Failure Is a Prerequisite for Success

By Drew Tienken, Peer Research AmbassadorFailure Is a Prerequisite for Success. By PRA Drew.

This past month, I submitted an abstract to present my research at my first international conference. After three years of pursuing independent research endeavors and developing transferable skills, I anticipated few obstacles to my pursuit of submitting a successful abstract. I could not have been more wrong.

After spending an exorbitant amount of time tweaking seemingly unimportant words, I sent my abstract over to my research advisor for some peer-editing. Despite only being seven sentences long, the paragraph had nearly 50 suggestions of things to change. I was shocked, and extremely upset with myself. How could I have received this criticism? Did I do a bad job? How could I spend so much time writing a piece that I thought was high-quality work, but receive such a large amount of feedback? Continue reading

Transferable Skills: Explaining What You’ve Learned Through Research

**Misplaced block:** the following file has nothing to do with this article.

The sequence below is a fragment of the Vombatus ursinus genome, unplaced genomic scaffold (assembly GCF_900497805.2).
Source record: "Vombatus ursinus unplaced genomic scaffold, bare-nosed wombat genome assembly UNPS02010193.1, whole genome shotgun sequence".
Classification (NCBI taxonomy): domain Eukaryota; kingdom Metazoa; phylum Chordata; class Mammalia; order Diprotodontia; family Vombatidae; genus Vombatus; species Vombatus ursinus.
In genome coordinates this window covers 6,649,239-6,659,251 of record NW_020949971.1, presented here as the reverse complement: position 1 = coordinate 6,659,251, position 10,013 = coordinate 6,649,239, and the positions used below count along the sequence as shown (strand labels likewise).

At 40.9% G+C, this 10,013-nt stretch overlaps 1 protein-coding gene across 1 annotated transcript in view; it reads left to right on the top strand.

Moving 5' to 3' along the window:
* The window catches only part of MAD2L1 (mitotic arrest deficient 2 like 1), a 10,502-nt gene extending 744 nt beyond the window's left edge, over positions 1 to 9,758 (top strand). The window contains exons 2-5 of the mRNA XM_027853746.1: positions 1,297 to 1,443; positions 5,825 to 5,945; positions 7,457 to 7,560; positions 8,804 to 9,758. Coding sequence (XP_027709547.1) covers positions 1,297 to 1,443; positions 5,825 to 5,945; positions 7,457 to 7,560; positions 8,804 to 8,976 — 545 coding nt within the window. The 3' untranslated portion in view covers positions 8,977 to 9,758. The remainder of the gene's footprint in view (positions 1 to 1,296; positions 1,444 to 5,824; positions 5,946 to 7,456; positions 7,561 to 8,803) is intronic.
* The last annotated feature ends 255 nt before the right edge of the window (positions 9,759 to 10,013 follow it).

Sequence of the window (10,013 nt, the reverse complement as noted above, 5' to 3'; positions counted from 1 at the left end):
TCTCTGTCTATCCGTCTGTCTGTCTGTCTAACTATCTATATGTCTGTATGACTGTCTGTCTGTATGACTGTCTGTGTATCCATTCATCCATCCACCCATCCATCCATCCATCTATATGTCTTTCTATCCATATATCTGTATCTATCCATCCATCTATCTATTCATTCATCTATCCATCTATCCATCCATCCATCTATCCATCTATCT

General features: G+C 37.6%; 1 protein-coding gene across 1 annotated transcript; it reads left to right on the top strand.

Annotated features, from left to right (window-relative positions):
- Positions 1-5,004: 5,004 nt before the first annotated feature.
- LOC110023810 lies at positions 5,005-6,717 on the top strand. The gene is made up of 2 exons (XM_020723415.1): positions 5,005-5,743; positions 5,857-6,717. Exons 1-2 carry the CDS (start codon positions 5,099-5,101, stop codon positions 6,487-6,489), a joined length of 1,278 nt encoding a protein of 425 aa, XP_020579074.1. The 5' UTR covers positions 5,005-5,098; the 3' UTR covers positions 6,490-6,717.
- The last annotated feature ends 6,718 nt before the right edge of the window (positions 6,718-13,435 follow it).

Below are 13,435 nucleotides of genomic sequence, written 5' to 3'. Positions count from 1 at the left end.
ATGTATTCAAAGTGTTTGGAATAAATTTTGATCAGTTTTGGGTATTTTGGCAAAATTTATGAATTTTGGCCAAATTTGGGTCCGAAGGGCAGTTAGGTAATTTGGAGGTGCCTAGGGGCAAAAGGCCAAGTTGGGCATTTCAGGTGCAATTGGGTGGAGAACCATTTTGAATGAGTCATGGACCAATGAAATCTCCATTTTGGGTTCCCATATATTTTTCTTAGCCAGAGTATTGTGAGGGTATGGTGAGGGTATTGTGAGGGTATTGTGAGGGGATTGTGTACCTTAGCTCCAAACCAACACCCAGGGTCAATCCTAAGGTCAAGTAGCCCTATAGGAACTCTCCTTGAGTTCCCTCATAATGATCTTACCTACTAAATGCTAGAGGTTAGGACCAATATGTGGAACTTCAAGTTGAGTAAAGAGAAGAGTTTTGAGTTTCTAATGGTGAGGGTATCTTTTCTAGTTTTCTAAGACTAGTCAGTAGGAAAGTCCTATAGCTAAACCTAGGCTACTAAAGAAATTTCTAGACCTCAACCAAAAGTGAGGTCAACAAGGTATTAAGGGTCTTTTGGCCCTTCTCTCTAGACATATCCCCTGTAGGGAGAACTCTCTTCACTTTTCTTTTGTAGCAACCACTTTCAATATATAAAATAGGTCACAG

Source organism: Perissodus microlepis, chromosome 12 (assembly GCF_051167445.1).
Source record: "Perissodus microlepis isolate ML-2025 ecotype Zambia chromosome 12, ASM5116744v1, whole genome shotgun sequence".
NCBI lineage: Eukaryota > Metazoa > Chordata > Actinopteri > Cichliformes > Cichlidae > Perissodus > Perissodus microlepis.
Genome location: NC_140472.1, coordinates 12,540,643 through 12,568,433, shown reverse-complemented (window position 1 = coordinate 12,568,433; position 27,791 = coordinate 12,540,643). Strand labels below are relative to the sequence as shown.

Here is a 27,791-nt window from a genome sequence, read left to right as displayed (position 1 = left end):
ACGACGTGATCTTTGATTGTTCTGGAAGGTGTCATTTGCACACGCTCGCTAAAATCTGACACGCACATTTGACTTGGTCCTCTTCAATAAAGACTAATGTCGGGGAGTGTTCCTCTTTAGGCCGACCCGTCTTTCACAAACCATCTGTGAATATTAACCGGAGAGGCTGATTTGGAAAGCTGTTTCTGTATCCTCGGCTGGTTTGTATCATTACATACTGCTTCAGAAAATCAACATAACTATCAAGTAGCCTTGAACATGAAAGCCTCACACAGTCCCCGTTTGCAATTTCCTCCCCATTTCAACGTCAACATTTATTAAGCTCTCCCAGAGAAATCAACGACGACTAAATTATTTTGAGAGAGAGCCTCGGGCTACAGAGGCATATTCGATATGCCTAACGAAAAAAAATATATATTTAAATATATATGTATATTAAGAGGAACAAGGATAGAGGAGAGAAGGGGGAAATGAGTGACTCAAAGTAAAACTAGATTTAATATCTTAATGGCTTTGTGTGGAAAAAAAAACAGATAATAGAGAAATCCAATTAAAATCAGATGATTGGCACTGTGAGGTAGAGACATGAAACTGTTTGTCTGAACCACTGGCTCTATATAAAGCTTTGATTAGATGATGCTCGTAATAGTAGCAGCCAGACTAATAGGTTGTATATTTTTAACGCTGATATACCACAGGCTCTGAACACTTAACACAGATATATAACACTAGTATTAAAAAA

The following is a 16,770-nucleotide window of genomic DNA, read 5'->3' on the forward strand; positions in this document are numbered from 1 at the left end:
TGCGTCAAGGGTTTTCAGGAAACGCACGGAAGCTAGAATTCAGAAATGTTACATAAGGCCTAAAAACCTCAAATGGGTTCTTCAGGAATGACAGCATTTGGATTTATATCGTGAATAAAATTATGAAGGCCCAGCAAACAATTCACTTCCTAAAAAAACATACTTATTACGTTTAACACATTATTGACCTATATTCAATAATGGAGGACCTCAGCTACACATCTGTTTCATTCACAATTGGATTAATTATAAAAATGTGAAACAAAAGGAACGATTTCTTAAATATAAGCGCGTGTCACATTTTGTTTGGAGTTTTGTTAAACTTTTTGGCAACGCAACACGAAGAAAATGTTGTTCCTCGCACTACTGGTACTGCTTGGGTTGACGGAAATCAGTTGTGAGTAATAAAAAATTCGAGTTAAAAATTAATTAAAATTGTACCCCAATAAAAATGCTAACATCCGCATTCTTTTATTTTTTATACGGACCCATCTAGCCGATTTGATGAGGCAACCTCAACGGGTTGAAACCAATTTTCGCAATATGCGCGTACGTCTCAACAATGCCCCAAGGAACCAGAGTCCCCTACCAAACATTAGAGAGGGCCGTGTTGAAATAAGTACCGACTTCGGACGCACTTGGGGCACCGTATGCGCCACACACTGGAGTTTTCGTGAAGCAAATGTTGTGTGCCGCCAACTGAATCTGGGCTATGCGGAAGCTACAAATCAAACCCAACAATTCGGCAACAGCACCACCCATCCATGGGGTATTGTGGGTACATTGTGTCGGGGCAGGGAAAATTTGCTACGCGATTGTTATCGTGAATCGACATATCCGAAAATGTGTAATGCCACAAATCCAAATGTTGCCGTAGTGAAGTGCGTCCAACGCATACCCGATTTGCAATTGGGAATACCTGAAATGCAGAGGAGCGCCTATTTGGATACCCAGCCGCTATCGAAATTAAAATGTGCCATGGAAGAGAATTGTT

By Lauren Rudin, Peer Research AmbassadorTransferable Skills: Explaining What You've Learned Through Research. By PRA Lauren.

As a second semester senior, my time as an undergraduate researcher is reaching an end and I have given my future beyond UConn serious consideration. When reflecting back on my experience while completing medical school applications, I realized that the skills research provides are much richer than the ability to check off a box on any application.

We have all heard of transferable skills, but how do you explain the skills you’ve developed through research and apply them to other settings? Continue reading

Imposter Syndrome

By Mahima Mehta, Peer Research Ambassador

Imposter Syndrome. By PRA Mahima.It’s easy to get in your head. I do it a lot. It’s especially easy when you’re surrounded by people you admire, people who obviously know what they are talking about.

For many of us undergraduates, research is a new and exciting opportunity. There is so much that comes with joining a lab. Think about your first lab meeting. You’ve made it past the interview stage and now you’re sitting beside your new labmates. They’re giving their elevator pitch about their research. Or maybe you are going over a research paper together. What are you thinking to yourself? Oh my god, what am I going to say when it’s my turn? They know I’m new to this. What if I say the wrong thing? Everyone starts somewhere. I don’t even know what they’re talking about. I don’t belong here– Continue reading